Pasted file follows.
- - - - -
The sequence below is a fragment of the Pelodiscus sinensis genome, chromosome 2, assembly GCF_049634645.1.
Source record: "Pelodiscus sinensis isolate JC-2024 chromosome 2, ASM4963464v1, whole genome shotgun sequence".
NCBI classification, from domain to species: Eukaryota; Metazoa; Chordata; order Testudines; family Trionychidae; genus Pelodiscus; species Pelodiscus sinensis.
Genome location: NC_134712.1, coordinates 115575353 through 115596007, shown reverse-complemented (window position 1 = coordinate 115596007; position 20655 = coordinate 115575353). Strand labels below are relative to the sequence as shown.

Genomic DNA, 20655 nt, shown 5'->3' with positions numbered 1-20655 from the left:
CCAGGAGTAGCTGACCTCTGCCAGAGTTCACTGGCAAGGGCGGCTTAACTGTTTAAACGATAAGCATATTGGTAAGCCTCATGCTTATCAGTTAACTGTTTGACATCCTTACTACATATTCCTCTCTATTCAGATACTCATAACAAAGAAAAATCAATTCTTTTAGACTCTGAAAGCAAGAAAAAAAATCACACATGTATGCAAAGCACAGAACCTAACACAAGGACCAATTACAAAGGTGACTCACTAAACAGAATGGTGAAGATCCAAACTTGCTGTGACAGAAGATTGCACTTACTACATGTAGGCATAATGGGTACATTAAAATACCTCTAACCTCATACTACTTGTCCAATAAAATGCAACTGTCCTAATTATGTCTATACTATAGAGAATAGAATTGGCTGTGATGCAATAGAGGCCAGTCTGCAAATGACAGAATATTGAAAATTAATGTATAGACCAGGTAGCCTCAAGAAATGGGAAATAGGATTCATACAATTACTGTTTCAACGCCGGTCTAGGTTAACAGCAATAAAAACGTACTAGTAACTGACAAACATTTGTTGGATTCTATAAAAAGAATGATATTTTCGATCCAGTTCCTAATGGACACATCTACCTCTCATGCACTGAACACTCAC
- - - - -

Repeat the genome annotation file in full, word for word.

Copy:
The sequence below is a fragment of the Pelodiscus sinensis genome, chromosome 2, assembly GCF_049634645.1.
Source record: "Pelodiscus sinensis isolate JC-2024 chromosome 2, ASM4963464v1, whole genome shotgun sequence".
NCBI classification, from domain to species: Eukaryota; Metazoa; Chordata; order Testudines; family Trionychidae; genus Pelodiscus; species Pelodiscus sinensis.
Genome location: NC_134712.1, coordinates 115575353 through 115596007, shown reverse-complemented (window position 1 = coordinate 115596007; position 20655 = coordinate 115575353). Strand labels below are relative to the sequence as shown.

Genomic DNA, 20655 nt, shown 5'->3' with positions numbered 1-20655 from the left:
CCAGGAGTAGCTGACCTCTGCCAGAGTTCACTGGCAAGGGCGGCTTAACTGTTTAAACGATAAGCATATTGGTAAGCCTCATGCTTATCAGTTAACTGTTTGACATCCTTACTACATATTCCTCTCTATTCAGATACTCATAACAAAGAAAAATCAATTCTTTTAGACTCTGAAAGCAAGAAAAAAAATCACACATGTATGCAAAGCACAGAACCTAACACAAGGACCAATTACAAAGGTGACTCACTAAACAGAATGGTGAAGATCCAAACTTGCTGTGACAGAAGATTGCACTTACTACATGTAGGCATAATGGGTACATTAAAATACCTCTAACCTCATACTACTTGTCCAATAAAATGCAACTGTCCTAATTATGTCTATACTATAGAGAATAGAATTGGCTGTGATGCAATAGAGGCCAGTCTGCAAATGACAGAATATTGAAAATTAATGTATAGACCAGGTAGCCTCAAGAAATGGGAAATAGGATTCATACAATTACTGTTTCAACGCCGGTCTAGGTTAACAGCAATAAAAACGTACTAGTAACTGACAAACATTTGTTGGATTCTATAAAAAGAATGATATTTTCGATCCAGTTCCTAATGGACACATCTACCTCTCATGCACTGAACACTCAC